Was it easy to get gigs around Chicago when you first started out? In most cities it’s easy to get trapped into becoming a jobbing band in your local scene, certainly here in London many bands have reached local hero status and then been practically ignored when they’ve tried to tour other parts of the country. How do you avoid that?

C: It was fairly easy to get shows in Chicago just because Todd Killings of Hozac Records was and still is very much behind us. The problem is that people in Chicago are fucking idiots.

The bands that get the best bills, like the ones that have the bigger touring bands, are the ones that are friends with the venues and the promoters. Which is why I think no one gives a shit about Chicago music because you never see the good bands (are there any?). Only bands made up of members of promoters friends that fucking suck and who make just the lamest/tired music possible.

Also there is a lot of bullshit cock sucking amongst all these terrible Chicago bands. One guy writes for this pseudo publication of Chicago culture and essentially just writes up his friends’ bands. Bands that fucking suck get all this hype! We don’t get much press here but the people who stumble into us usually like it. We gave up consistently trying to get actual gigs because I don’t like the people we are playing to.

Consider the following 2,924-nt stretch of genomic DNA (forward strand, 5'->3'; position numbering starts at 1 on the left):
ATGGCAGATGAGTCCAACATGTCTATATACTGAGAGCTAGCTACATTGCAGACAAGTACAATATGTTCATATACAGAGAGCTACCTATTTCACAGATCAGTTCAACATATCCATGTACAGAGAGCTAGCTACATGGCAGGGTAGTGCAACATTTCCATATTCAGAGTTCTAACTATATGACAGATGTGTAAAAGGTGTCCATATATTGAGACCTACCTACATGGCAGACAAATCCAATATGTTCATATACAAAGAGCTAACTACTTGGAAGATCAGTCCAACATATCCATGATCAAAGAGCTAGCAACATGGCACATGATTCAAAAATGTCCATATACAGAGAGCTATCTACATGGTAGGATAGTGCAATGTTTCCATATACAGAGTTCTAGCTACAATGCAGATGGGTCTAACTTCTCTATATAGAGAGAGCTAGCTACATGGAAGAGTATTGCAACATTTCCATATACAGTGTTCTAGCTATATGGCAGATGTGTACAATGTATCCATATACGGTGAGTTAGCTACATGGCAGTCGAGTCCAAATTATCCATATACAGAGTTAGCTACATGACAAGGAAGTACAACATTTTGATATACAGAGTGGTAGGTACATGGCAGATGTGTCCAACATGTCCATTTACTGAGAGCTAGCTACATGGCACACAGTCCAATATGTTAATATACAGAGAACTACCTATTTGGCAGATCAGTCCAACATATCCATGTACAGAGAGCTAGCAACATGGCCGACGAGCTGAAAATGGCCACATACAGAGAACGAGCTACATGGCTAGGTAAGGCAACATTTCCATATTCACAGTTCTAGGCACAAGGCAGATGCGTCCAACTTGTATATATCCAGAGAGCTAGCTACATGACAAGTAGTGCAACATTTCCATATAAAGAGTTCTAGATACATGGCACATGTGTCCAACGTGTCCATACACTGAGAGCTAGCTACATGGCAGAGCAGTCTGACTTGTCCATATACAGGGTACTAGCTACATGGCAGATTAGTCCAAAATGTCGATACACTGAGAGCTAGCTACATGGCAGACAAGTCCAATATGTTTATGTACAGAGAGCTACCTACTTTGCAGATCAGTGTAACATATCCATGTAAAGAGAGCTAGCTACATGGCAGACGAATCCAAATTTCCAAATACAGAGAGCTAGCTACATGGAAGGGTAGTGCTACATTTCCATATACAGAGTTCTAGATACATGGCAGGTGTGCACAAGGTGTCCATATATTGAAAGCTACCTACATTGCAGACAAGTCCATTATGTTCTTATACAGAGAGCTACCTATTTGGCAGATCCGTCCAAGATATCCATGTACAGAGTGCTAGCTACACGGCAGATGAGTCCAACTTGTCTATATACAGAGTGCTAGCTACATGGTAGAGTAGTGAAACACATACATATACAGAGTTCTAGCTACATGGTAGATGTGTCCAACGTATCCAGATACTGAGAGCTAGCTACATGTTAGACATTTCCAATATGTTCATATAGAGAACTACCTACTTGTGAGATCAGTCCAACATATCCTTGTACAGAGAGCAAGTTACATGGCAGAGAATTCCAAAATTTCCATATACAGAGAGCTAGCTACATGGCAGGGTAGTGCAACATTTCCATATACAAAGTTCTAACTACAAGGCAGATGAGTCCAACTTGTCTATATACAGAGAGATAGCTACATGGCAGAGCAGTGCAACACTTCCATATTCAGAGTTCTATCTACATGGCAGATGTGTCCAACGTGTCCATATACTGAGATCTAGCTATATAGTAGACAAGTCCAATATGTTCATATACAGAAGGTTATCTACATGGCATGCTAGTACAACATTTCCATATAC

Now we mainly play house shows to all the various college kids who attend Chicago schools like U of C and School of The Art Institute. So, I think to answer your question, we are probably liked more outside of Chicago, and our scene is so fucking lame/retarded we just skirt around it.

You started pretty young, but judging by your MySpace, your sound seems to have moved on quite a bit since the first 7inch…have you found your stride or do you think you’ll keep on evolving with each release?